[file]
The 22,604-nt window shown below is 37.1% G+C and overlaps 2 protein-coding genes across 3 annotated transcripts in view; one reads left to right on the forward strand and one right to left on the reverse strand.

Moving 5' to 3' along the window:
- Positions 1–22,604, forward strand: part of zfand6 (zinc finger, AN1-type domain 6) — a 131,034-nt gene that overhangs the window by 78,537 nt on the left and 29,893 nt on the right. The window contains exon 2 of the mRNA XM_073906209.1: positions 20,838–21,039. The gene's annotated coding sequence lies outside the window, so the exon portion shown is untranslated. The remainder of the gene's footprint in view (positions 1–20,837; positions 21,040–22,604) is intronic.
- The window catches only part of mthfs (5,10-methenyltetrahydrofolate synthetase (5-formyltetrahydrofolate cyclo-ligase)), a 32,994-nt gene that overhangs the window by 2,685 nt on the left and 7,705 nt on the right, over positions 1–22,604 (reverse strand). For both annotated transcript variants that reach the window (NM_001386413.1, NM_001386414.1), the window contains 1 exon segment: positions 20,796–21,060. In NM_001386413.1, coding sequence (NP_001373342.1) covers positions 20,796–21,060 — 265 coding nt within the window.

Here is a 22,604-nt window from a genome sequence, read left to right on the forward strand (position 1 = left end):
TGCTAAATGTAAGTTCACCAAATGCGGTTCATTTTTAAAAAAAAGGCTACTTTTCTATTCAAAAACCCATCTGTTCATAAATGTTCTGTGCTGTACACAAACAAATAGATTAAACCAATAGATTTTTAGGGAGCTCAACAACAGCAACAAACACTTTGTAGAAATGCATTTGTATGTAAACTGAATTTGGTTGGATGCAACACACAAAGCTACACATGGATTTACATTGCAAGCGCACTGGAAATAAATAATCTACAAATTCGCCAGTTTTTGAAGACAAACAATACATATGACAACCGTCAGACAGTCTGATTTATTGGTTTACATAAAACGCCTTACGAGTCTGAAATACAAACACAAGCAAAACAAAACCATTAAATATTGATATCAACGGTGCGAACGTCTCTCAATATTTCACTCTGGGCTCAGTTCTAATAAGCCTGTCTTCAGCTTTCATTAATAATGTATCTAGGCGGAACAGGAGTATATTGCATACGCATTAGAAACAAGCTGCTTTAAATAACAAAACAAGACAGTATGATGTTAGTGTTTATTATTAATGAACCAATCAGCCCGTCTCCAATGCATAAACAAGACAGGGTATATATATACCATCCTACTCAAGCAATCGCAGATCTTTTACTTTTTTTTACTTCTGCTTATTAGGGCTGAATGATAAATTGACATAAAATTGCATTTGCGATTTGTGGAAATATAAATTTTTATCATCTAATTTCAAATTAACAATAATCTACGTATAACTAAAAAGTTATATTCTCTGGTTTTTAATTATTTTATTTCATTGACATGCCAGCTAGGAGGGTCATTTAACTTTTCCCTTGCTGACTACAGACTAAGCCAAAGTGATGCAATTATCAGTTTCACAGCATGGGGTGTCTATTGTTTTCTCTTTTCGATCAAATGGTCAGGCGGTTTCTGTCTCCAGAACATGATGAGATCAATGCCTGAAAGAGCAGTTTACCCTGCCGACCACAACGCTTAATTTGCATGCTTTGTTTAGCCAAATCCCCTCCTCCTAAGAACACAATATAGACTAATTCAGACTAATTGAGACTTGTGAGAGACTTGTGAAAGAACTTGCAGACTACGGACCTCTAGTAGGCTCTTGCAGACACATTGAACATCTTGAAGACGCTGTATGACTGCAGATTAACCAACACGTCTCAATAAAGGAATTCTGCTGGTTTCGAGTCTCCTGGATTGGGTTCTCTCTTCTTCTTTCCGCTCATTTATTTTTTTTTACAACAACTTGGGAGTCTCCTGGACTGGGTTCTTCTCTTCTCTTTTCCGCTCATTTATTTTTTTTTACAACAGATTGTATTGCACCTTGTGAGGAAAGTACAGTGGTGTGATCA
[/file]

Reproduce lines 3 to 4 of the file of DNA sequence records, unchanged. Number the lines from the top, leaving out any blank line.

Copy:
- Positions 1–22,604, forward strand: part of zfand6 (zinc finger, AN1-type domain 6) — a 131,034-nt gene that overhangs the window by 78,537 nt on the left and 29,893 nt on the right. The window contains exon 2 of the mRNA XM_073906209.1: positions 20,838–21,039. The gene's annotated coding sequence lies outside the window, so the exon portion shown is untranslated. The remainder of the gene's footprint in view (positions 1–20,837; positions 21,040–22,604) is intronic.
- The window catches only part of mthfs (5,10-methenyltetrahydrofolate synthetase (5-formyltetrahydrofolate cyclo-ligase)), a 32,994-nt gene that overhangs the window by 2,685 nt on the left and 7,705 nt on the right, over positions 1–22,604 (reverse strand). For both annotated transcript variants that reach the window (NM_001386413.1, NM_001386414.1), the window contains 1 exon segment: positions 20,796–21,060. In NM_001386413.1, coding sequence (NP_001373342.1) covers positions 20,796–21,060 — 265 coding nt within the window.